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The great unanswered question is: what happened to growth?

You've outlined exactly one dimension of why we need it - without it, it's rent-seeking all the way down.

I am concerned that the emerging "Greatest Generation/Silent Generation/Baby Boom used up all the growth and now we're ... messsed up." becomes a self-fullfilling prophecy, aided by the cumulative nature of assets.

I am loath to call rent seekers "capitalists". Perhaps that's an error, but it make sense to me.




> The great unanswered question is: what happened to growth?

What I've heard others say is that the internal combustion engine, railroad, electricity, the telephone, indoor lighting, assembly line, the airplane were all huge things. Half of those things our grandparents didn't have growing up. The Internet is more recent and has definitely allowed growth, but not quite has much as the others had and other significant things haven't shown up.

We're still growing just not at the scale as we previously had. Also, there could be some new big discovery that could let us return to previous growth...it's hard to anticipate these things.


Well, the internet is one tremendous piece of infrastructure, but that's not just it. Moore's law and the growth in computing power, the solid state of research universities around the world etc. is all contributing to the growing corpus of knowledge, fueling innovation.

Now, growth like what America saw post WW2 was definetly a one off thing: the rest of the world was in ruins, and there was great demand for manufactured goods and services from Western Europe and the rest of the world. Today, many more countries are stable and have the infrastructure to manufacture and provide goods and services. So its quite unreasonable to expect that kind of growth anymore in the US.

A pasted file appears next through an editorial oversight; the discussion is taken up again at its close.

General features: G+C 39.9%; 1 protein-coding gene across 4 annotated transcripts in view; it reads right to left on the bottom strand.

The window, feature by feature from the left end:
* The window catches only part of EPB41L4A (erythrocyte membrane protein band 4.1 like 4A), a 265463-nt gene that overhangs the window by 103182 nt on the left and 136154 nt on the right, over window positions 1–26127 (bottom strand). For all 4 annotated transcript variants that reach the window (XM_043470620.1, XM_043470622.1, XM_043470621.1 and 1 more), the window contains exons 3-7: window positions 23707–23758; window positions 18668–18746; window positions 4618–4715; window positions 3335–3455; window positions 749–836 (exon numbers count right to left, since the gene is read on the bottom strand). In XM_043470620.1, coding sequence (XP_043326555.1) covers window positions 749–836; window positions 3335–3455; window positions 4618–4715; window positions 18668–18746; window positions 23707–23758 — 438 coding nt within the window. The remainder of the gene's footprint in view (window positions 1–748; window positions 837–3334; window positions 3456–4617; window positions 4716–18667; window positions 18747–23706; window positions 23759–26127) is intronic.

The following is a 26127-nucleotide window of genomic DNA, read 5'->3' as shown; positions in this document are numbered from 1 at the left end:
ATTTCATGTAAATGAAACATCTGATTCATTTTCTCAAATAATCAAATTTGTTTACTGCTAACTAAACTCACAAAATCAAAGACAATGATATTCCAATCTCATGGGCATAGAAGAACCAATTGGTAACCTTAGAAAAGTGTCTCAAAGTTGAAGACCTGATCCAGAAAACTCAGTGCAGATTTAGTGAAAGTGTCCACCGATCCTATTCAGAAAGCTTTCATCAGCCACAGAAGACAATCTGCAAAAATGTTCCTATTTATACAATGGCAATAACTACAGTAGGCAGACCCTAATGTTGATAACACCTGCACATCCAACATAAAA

Where the US has excelled is in innovation and first comer advantage. e.g. Advanced computing systems, electronics manufacturing, automation, advanced weapon systems, space exploration etc. So, as the rest of the world catches up, the US economy moves on to create new markets where they have the first mover advantage. The only way to make this happen is through innovation.


Growth in any finite system is inherently unsustainable.


It's sustainable when you keep changing what growth is - and we do. I used to have a TV/stereo cabinet modeled on a 19" rack ( head high, six or eight feet across ) ; now some people substitute for that with a phone.

Example: Can you even build a boat out of mahogany any more?

The only things that got bigger - universities, McMansions, and medical centers - appear to be subsidized. Everything else is smaller.


Exponential growth is unsustainable.




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